Identify Barriers and Accommodations Early
In order to determine potential barriers and determine the need for accommodations, students should ask questions such as the following:
- How much writing is involved?
- How important are verbal communication skills?
- Does this work involve a lot of short deadlines?
- What kinds of problem solving skills make someone successful in this type of work?
- Does this job require good organizational and time-management skills?
- As students identify job duties and work requirements that might be impacted by the LD, they should develop a list of potential accommodations.
Disclosure vs. non-disclosure issues
Students should evaluate the potential impact of disclosure vs. non-disclosure of their disability. They should draft a list of the benefits and the negative impacts of disclosure and non-disclosure for all phases of the employment process. These phases may include: the application process, which may involve basic skiffs testing; the first interview and follow-up interviews; post-offer medical and/or drug tests if applicable; offer of employment, the first day on the job; reviews by a supervisor and/or promotions.
Deciding whether or not to disclose a learning disability is one of the most daunting issues facing students with hidden disabilities. They should anticipate what assumptions might be made if the LD is disclosed vs. not disclosed and which will have the greatest positive or negative impact. Often, the answers are not easy and there are "catch 22" type situations. For example, a student whose LD impacts ability to write faces a dilemma if the interviewer asks for a verbal answer concurrent with writing important information on a white board. In this instance, the student probably loses more by not disclosing. However, there is also a risk in disclosing. The student must be well prepared to briefly address the writing issues and describe accommodations that mitigate the impact of the LD while clearly indicating potential for success in the job.
Some applicants feel they are not being truthful if they do not disclose a disability during an interview. However, if an applicant does not require accommodation in the interview, one must ask why the applicant would disclose a disability, which is personal information that may not be appropriate in the interview. If there is no need for accommodation, why disclose?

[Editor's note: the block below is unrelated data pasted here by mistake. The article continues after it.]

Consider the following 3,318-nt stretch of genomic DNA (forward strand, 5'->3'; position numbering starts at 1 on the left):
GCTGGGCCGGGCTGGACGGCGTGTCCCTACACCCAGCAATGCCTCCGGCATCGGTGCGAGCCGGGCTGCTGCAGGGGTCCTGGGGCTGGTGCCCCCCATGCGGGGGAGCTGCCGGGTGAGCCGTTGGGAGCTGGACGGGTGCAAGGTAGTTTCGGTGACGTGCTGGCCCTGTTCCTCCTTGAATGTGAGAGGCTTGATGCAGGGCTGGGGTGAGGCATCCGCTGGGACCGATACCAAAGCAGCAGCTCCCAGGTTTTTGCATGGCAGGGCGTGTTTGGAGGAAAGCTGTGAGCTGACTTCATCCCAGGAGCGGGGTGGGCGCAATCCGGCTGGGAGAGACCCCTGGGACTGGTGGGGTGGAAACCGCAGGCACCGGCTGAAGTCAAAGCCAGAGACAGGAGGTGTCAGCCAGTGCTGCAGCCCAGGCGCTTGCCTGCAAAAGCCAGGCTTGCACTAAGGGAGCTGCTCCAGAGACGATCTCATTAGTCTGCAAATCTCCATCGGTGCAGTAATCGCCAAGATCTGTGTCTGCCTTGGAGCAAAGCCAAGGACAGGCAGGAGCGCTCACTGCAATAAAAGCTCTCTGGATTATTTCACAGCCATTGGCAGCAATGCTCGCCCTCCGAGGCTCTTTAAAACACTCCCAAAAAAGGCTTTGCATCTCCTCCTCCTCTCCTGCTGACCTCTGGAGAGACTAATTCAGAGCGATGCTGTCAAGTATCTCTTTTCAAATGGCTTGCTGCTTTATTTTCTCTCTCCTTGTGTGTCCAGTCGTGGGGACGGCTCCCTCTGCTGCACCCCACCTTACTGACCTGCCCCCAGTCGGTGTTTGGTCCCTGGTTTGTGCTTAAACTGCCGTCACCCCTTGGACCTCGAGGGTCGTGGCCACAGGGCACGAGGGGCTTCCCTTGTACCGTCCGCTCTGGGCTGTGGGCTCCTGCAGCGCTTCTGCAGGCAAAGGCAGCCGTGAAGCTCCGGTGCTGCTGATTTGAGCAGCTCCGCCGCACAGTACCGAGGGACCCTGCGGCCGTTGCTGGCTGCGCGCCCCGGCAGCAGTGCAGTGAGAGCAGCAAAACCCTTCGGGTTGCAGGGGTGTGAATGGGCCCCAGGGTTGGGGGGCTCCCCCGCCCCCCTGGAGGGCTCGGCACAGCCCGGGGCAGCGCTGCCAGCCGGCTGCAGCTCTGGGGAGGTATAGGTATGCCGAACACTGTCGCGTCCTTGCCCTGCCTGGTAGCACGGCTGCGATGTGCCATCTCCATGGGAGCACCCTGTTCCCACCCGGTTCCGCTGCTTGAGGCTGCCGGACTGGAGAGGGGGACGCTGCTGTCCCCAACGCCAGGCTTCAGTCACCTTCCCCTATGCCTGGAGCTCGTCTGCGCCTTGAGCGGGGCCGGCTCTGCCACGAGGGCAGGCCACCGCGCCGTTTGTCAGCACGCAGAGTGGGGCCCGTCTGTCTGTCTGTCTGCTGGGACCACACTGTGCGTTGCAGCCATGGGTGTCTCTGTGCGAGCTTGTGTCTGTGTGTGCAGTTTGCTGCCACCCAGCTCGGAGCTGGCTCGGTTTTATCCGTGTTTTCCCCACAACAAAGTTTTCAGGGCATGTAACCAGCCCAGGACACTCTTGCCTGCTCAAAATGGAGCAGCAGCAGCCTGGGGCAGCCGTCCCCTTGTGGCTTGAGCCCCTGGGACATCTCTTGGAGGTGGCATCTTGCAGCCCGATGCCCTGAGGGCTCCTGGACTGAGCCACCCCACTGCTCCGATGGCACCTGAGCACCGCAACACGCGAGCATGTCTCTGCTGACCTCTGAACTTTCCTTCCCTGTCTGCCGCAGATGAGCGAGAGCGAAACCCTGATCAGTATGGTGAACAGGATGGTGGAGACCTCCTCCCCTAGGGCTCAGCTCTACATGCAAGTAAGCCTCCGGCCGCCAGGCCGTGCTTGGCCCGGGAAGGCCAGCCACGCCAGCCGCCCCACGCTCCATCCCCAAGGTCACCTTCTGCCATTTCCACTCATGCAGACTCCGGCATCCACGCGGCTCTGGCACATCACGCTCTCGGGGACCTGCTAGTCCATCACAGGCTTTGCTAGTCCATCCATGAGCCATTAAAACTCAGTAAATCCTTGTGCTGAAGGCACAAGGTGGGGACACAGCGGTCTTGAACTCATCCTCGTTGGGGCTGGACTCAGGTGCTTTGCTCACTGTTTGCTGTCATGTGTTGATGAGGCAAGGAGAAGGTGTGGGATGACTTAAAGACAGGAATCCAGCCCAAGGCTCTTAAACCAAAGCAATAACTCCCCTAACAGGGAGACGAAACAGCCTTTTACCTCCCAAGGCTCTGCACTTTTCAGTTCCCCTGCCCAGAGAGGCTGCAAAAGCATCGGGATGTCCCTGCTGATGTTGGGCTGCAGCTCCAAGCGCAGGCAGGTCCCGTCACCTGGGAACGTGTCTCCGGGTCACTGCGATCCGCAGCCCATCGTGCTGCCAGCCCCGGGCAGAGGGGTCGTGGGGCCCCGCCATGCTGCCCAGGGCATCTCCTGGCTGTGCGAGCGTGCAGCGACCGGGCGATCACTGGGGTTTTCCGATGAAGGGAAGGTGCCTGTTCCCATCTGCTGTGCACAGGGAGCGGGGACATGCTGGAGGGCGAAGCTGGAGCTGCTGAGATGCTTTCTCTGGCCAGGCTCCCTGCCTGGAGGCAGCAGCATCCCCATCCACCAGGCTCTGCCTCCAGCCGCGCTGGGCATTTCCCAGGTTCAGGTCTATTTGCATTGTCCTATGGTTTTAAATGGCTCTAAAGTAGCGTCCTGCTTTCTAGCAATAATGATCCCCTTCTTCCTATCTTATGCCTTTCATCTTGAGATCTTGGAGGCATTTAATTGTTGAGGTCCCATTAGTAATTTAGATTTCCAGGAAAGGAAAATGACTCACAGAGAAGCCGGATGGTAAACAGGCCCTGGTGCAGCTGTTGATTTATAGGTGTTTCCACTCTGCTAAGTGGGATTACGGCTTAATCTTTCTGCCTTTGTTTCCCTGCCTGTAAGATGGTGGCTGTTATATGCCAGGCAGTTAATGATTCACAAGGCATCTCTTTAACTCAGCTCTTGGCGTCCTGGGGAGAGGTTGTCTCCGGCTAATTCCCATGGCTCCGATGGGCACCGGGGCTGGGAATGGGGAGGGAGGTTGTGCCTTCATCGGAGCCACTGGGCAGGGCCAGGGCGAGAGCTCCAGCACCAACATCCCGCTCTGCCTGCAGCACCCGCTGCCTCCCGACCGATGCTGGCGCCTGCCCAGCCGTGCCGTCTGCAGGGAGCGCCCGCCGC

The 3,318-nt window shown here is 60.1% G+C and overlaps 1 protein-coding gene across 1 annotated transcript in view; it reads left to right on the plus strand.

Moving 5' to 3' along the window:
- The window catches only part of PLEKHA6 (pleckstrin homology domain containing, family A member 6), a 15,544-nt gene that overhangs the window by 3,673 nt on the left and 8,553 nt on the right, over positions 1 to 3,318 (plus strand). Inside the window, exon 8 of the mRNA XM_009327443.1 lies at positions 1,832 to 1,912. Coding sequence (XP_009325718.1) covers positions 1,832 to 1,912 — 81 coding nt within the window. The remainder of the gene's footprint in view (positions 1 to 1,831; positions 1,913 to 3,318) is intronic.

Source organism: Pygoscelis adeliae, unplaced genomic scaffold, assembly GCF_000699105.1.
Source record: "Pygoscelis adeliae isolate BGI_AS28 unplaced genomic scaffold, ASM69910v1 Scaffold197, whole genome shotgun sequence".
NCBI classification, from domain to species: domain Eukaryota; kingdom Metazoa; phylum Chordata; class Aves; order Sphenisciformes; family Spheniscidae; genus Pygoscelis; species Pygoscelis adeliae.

Interview tips for students with learning disabilities
The purpose of the job interview from the perspective of the interviewee is to get the job. In order to do so, an applicant must convince the employer that he or she will be successful, make positive contributions and will fit into the work culture. Here are some basic guidelines that can be effective in accomplishing this: Focus on function and success by clearly describing relevant qualifications, skills, education and experience. Include brief examples that demonstrate the potential to add value and improve the workplace. Ask questions which help to determine the interviewer's needs. Be open-minded and try to understand the interviewer's point of view. If the LD is disclosed in the interview, be aware of stereotypes, myths and fears that may color the outcome of the interview and dispel them. Focus on common goals. Students should always be prepared to answer the following questions: What qualifies you to do this job? What are your greatest strengths and weaknesses? Why should I hire you?
Legal vs. illegal interview questions
- Do you need any accommodations to perform the essential job functions?
- Do you have a disability that might impact your ability to do this job?
- This job involves computer data entry. Will you need any special equipment to access the computer?
These questions are illegal primarily because they elicit disability-related information that a candidate has not disclosed.
- This job involves computer data entry. Can you tell me and/or show me how., you would do that?
- Here are my attendance requirements. Can you meet them?
- Here is a list of the essential job functions. Can you perform them?
An interviewer is allowed to ask narrowly focused questions to follow up on disability related information that a candidate has disclosed. The questions, however, should be job related. It is not legal to ask questions such as, is your condition temporary or permanent, progressive or stable, or how do you feel about your learning disability?
Fact-finding questions in the job interview
- Who will evaluate the work done in this position and what are the key indicators of success?